SJTC's timberlands are its primary asset, and they will retain and increase in value, even if SJTC is not profitable on a year-to-year basis. See id. at 944. Therefore, it may be appropriate to consider an asset-based approach in valuing an interest in SJTC. See Estate of Smith v. Commissioner, 1999 WL 1001184, at *5. SJTC also is an operating company that plants trees and harvests and sells the logs. Cf. Harwood v. Commissioner, 82 T.C. 239, 243, 265 (1984) (holding [*32] that a timber company that simply acquired and held timberlands and timber rights for use by its affiliated companies should be valued on the basis of its assets), aff'd, 786 F.2d 1174 (9th Cir. 1986). It expends significant time and effort to ensure that its operation is efficient, including selecting high-quality seedlings, planting them properly, and protecting them once planted. It also practices sustained yield harvesting, which requires the use of sophisticated software to ensure that it could maintain its timberlands over the long term, even if selling the land or harvesting all of the trees would be most profitable in the short term. Thus, SJTC is different from TIMOs, REITs, and other holding or investment companies, and an income approach may be appropriate in valuing an interest in SJTC.
We conclude that SJTC has aspects of both an operating company and an investment or holding company. Because it does not fit neatly into either category, a valuation that combines consideration of SJTC's earnings and assets and weights each appropriately may be necessary, so we must dig deeper into the facts.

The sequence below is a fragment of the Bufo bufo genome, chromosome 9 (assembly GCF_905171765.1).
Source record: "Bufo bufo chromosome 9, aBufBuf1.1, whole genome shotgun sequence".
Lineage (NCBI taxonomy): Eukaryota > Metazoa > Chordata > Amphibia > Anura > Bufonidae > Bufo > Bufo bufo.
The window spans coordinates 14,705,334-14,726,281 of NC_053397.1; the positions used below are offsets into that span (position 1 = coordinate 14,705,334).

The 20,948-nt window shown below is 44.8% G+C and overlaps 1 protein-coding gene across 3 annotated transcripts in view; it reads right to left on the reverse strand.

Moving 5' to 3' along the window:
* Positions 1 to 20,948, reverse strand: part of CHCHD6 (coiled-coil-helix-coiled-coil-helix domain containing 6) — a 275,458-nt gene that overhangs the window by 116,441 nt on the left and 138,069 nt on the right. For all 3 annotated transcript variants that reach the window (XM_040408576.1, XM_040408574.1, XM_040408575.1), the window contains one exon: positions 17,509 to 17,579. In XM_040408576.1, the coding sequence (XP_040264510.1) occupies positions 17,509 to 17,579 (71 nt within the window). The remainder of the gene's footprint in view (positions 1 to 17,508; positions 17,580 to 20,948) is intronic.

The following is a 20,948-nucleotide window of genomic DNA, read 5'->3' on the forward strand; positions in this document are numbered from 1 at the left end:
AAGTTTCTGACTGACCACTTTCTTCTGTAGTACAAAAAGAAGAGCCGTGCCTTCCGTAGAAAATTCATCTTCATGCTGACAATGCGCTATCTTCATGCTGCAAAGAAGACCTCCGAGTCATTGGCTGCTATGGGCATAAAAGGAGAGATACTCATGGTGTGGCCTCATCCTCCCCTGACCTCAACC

[*33] B. Sale of Timberlands
An asset-based approach necessarily assumes access to the value of SJTC's underlying assets – its timberlands – through a hypothetical sale. The likelihood that SJTC would sell its timberlands goes to the relative weight that we give an asset-based approach in valuing SJTC; the less likely SJTC is to sell its timberlands, the less weight we should assign to an asset-based approach. See Estate of Giustina v. Commissioner, 586 F. App'x 417, 418 (9th Cir. 2014) (holding that no weight should be given to an asset-based valuation because the assumption of an asset sale was a hypothetical scenario contrary to the evidence in the record), rev'g and remanding T.C. Memo. 2011-141, 2011 WL 2559847.
The parties disagree on two points that bear on whether SJTC would sell its timberlands: (1) whether SJTC could sell its timberlands and (2) whether we should consider SJTC separately or as a single business enterprise with SSC. Respondent contends that circumstances may arise in which SJTC could and would sell its timberlands. The estate argues that holders of blocks of SJTC limited partnership units could not force a sale of its timberlands under the partnership agreement and that SSC, which has the exclusive authority to direct SJTC to make such a sale, would never exercise that authority. Respondent argues that this inappropriately considers specific – rather than hypothetical – buyers and [*34] sellers. We disagree. SSC's exclusive authority to exercise control over SJTC under the partnership agreement, its interest in SJTC's continued ownership of the timberlands, see infra, and the restrictions imposed on limited partners under the partnership agreement do not depend on how many limited partners SJTC has or who they are. These restrictions apply to the interest because of the partnership agreement and the rights held by SSC and would be taken into account by any hypothetical buyer and seller of a limited partner interest.